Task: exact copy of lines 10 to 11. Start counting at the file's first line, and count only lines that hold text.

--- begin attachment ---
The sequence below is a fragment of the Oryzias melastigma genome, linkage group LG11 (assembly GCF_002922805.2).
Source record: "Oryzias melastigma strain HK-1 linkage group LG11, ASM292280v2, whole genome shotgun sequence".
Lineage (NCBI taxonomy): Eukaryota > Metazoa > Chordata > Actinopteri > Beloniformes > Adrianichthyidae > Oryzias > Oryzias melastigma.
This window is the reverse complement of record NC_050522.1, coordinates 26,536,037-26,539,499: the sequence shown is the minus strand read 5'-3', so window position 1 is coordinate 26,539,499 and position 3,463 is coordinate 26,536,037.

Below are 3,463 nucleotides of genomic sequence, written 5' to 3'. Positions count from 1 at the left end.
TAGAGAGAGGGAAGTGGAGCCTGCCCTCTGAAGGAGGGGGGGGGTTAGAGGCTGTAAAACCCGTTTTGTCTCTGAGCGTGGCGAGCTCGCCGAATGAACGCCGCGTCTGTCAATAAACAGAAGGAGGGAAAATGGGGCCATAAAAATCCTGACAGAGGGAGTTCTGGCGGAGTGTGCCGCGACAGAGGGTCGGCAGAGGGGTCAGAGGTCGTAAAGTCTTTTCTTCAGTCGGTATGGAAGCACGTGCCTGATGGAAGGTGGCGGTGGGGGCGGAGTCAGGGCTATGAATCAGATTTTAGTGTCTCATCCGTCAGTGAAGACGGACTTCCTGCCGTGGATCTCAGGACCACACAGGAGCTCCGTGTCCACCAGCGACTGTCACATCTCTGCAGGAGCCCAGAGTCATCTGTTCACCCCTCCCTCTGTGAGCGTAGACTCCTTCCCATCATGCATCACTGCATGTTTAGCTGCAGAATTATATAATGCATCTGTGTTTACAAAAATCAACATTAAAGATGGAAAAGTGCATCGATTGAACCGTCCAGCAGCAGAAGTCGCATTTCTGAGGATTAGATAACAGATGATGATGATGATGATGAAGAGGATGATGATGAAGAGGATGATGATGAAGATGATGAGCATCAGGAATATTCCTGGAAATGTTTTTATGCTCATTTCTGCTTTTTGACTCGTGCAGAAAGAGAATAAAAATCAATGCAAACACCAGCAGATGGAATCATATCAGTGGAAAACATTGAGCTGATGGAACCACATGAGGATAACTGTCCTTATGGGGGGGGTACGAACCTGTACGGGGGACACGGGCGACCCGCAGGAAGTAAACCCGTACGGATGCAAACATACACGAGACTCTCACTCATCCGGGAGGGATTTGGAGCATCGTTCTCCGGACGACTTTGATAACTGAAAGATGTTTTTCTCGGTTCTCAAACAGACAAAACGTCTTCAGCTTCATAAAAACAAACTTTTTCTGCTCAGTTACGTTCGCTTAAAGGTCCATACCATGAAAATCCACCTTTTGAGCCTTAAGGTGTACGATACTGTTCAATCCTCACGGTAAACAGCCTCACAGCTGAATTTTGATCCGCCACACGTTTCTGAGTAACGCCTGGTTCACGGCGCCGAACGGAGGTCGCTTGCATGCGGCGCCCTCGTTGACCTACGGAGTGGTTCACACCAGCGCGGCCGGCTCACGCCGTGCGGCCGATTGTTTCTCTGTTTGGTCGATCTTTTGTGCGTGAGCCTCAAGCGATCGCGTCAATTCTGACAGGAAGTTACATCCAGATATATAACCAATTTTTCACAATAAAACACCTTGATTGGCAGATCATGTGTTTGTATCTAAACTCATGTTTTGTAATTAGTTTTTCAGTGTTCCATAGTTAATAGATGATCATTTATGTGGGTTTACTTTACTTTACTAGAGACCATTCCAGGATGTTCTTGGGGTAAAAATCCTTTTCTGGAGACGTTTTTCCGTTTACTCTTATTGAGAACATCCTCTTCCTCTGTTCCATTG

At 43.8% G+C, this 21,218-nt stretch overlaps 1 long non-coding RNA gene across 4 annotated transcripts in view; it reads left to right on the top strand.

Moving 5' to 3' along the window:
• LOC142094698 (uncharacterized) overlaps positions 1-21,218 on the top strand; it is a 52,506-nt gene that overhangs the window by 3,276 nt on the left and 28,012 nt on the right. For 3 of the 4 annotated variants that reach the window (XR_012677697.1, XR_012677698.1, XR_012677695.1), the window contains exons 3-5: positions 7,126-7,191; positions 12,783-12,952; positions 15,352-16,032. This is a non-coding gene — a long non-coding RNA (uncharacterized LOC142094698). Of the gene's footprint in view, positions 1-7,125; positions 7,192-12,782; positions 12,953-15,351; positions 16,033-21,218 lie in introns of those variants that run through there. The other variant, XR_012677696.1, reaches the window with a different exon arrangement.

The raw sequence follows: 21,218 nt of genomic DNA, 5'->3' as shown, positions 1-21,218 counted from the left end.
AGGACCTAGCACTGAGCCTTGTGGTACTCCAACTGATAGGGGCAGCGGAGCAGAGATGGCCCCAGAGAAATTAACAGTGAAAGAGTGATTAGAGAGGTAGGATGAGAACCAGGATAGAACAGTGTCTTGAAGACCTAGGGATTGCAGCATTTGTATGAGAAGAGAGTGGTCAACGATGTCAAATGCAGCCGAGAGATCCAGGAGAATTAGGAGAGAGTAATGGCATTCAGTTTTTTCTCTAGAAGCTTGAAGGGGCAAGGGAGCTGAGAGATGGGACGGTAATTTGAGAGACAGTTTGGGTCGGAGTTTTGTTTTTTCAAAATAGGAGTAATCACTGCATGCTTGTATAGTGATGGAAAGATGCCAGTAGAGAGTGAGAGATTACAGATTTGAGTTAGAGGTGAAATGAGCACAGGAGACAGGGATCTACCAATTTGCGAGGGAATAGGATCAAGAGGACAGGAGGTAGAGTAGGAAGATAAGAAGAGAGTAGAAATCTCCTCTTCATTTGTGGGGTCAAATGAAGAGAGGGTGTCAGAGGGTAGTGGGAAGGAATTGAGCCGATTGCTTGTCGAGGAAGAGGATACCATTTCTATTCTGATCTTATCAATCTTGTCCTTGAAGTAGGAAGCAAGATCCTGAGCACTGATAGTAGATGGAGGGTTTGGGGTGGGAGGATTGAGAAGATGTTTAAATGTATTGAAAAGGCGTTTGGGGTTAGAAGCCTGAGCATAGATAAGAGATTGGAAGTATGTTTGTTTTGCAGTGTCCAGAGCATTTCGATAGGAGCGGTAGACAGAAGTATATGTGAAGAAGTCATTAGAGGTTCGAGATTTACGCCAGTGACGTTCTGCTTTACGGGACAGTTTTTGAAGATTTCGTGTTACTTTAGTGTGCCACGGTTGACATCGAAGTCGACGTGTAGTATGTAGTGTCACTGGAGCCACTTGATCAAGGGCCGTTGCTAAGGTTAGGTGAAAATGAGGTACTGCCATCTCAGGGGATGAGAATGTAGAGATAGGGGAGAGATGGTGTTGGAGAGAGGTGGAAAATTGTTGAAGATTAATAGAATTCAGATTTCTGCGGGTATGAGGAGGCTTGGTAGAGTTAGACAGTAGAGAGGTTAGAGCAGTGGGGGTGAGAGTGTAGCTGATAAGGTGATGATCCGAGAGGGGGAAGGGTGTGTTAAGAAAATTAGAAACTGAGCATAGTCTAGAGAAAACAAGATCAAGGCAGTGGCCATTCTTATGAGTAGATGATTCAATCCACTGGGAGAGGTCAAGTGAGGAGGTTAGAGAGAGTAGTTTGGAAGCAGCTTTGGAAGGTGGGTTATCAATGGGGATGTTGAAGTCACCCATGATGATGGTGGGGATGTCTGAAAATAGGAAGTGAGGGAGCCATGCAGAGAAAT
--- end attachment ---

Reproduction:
The raw sequence follows: 21,218 nt of genomic DNA, 5'->3' as shown, positions 1-21,218 counted from the left end.
AGGACCTAGCACTGAGCCTTGTGGTACTCCAACTGATAGGGGCAGCGGAGCAGAGATGGCCCCAGAGAAATTAACAGTGAAAGAGTGATTAGAGAGGTAGGATGAGAACCAGGATAGAACAGTGTCTTGAAGACCTAGGGATTGCAGCATTTGTATGAGAAGAGAGTGGTCAACGATGTCAAATGCAGCCGAGAGATCCAGGAGAATTAGGAGAGAGTAATGGCATTCAGTTTTTTCTCTAGAAGCTTGAAGGGGCAAGGGAGCTGAGAGATGGGACGGTAATTTGAGAGACAGTTTGGGTCGGAGTTTTGTTTTTTCAAAATAGGAGTAATCACTGCATGCTTGTATAGTGATGGAAAGATGCCAGTAGAGAGTGAGAGATTACAGATTTGAGTTAGAGGTGAAATGAGCACAGGAGACAGGGATCTACCAATTTGCGAGGGAATAGGATCAAGAGGACAGGAGGTAGAGTAGGAAGATAAGAAGAGAGTAGAAATCTCCTCTTCATTTGTGGGGTCAAATGAAGAGAGGGTGTCAGAGGGTAGTGGGAAGGAATTGAGCCGATTGCTTGTCGAGGAAGAGGATACCATTTCTATTCTGATCTTATCAATCTTGTCCTTGAAGTAGGAAGCAAGATCCTGAGCACTGATAGTAGATGGAGGGTTTGGGGTGGGAGGATTGAGAAGATGTTTAAATGTATTGAAAAGGCGTTTGGGGTTAGAAGCCTGAGCATAGATAAGAGATTGGAAGTATGTTTGTTTTGCAGTGTCCAGAGCATTTCGATAGGAGCGGTAGACAGAAGTATATGTGAAGAAGTCATTAGAGGTTCGAGATTTACGCCAGTGACGTTCTGCTTTACGGGACAGTTTTTGAAGATTTCGTGTTACTTTAGTGTGCCACGGTTGACATCGAAGTCGACGTGTAGTATGTAGTGTCACTGGAGCCACTTGATCAAGGGCCGTTGCTAAGGTTAGGTGAAAATGAGGTACTGCCATCTCAGGGGATGAGAATGTAGAGATAGGGGAGAGATGGTGTTGGAGAGAGGTGGAAAATTGTTGAAGATTAATAGAATTCAGATTTCTGCGGGTATGAGGAGGCTTGGTAGAGTTAGACAGTAGAGAGGTTAGAGCAGTGGGGGTGAGAGTGTAGCTGATAAGGTGATGATCCGAGAGGGGGAAGGGTGTGTTAAGAAAATTAGAAACTGAGCATAGTCTAGAGAAAACAAGATCAAGGCAGTGGCCATTCTTATGAGTAGATGATTCAATCCACTGGGAGAGGTCAAGTGAGGAGGTTAGAGAGAGTAGTTTGGAAGCAGCTTTGGAAGGTGGGTTATCAATGGGGATGTTGAAGTCACCCATGATGATGGTGGGGATGTCTGAAAATAGGAAGTGAGGGAGCCATGCAGAGAAAT